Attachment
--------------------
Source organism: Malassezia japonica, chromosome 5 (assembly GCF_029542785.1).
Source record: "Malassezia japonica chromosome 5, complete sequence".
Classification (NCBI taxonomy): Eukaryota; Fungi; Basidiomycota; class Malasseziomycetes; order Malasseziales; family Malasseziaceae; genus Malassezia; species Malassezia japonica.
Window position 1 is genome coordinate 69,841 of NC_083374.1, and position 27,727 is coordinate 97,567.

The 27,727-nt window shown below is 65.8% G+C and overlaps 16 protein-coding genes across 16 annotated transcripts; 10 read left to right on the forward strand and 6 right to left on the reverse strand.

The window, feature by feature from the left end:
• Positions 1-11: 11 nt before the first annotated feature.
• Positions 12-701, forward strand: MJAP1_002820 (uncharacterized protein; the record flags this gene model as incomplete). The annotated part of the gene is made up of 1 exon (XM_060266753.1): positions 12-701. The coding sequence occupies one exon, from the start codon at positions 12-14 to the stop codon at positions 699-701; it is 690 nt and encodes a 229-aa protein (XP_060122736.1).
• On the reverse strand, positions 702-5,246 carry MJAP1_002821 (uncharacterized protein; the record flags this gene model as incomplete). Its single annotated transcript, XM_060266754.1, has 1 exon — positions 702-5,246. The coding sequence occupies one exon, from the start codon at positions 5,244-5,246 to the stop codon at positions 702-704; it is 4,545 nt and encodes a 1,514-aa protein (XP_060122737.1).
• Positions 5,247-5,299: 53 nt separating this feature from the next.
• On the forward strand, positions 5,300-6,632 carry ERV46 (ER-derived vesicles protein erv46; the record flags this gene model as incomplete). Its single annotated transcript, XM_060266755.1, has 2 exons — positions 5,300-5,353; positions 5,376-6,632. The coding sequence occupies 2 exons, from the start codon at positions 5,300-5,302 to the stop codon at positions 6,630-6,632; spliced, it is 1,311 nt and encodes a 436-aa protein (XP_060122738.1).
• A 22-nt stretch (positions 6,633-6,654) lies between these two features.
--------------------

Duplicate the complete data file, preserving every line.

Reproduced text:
Source organism: Malassezia japonica, chromosome 5 (assembly GCF_029542785.1).
Source record: "Malassezia japonica chromosome 5, complete sequence".
Classification (NCBI taxonomy): Eukaryota; Fungi; Basidiomycota; class Malasseziomycetes; order Malasseziales; family Malasseziaceae; genus Malassezia; species Malassezia japonica.
Window position 1 is genome coordinate 69,841 of NC_083374.1, and position 27,727 is coordinate 97,567.

The 27,727-nt window shown below is 65.8% G+C and overlaps 16 protein-coding genes across 16 annotated transcripts; 10 read left to right on the forward strand and 6 right to left on the reverse strand.

The window, feature by feature from the left end:
• Positions 1-11: 11 nt before the first annotated feature.
• Positions 12-701, forward strand: MJAP1_002820 (uncharacterized protein; the record flags this gene model as incomplete). The annotated part of the gene is made up of 1 exon (XM_060266753.1): positions 12-701. The coding sequence occupies one exon, from the start codon at positions 12-14 to the stop codon at positions 699-701; it is 690 nt and encodes a 229-aa protein (XP_060122736.1).
• On the reverse strand, positions 702-5,246 carry MJAP1_002821 (uncharacterized protein; the record flags this gene model as incomplete). Its single annotated transcript, XM_060266754.1, has 1 exon — positions 702-5,246. The coding sequence occupies one exon, from the start codon at positions 5,244-5,246 to the stop codon at positions 702-704; it is 4,545 nt and encodes a 1,514-aa protein (XP_060122737.1).
• Positions 5,247-5,299: 53 nt separating this feature from the next.
• On the forward strand, positions 5,300-6,632 carry ERV46 (ER-derived vesicles protein erv46; the record flags this gene model as incomplete). Its single annotated transcript, XM_060266755.1, has 2 exons — positions 5,300-5,353; positions 5,376-6,632. The coding sequence occupies 2 exons, from the start codon at positions 5,300-5,302 to the stop codon at positions 6,630-6,632; spliced, it is 1,311 nt and encodes a 436-aa protein (XP_060122738.1).
• A 22-nt stretch (positions 6,633-6,654) lies between these two features.